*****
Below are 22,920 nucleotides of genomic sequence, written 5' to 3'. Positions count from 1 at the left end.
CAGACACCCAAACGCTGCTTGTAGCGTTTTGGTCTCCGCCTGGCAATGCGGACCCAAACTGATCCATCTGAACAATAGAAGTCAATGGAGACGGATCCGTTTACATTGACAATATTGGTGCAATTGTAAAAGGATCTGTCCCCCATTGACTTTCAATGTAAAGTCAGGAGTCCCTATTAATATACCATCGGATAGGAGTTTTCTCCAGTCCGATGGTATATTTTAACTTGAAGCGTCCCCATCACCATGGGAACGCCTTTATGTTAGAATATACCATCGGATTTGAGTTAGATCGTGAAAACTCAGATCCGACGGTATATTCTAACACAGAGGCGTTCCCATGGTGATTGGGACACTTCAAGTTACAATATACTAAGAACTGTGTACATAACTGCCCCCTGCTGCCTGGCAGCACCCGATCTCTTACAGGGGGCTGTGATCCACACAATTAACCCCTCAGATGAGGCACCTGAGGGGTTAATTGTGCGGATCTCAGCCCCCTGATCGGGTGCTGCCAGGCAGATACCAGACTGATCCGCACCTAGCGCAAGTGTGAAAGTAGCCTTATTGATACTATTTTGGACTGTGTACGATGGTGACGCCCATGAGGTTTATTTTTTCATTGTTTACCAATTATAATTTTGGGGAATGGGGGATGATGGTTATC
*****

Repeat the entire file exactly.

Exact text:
Below are 22,920 nucleotides of genomic sequence, written 5' to 3'. Positions count from 1 at the left end.
CAGACACCCAAACGCTGCTTGTAGCGTTTTGGTCTCCGCCTGGCAATGCGGACCCAAACTGATCCATCTGAACAATAGAAGTCAATGGAGACGGATCCGTTTACATTGACAATATTGGTGCAATTGTAAAAGGATCTGTCCCCCATTGACTTTCAATGTAAAGTCAGGAGTCCCTATTAATATACCATCGGATAGGAGTTTTCTCCAGTCCGATGGTATATTTTAACTTGAAGCGTCCCCATCACCATGGGAACGCCTTTATGTTAGAATATACCATCGGATTTGAGTTAGATCGTGAAAACTCAGATCCGACGGTATATTCTAACACAGAGGCGTTCCCATGGTGATTGGGACACTTCAAGTTACAATATACTAAGAACTGTGTACATAACTGCCCCCTGCTGCCTGGCAGCACCCGATCTCTTACAGGGGGCTGTGATCCACACAATTAACCCCTCAGATGAGGCACCTGAGGGGTTAATTGTGCGGATCTCAGCCCCCTGATCGGGTGCTGCCAGGCAGATACCAGACTGATCCGCACCTAGCGCAAGTGTGAAAGTAGCCTTATTGATACTATTTTGGACTGTGTACGATGGTGACGCCCATGAGGTTTATTTTTTCATTGTTTACCAATTATAATTTTGGGGAATGGGGGATGATGGTTATC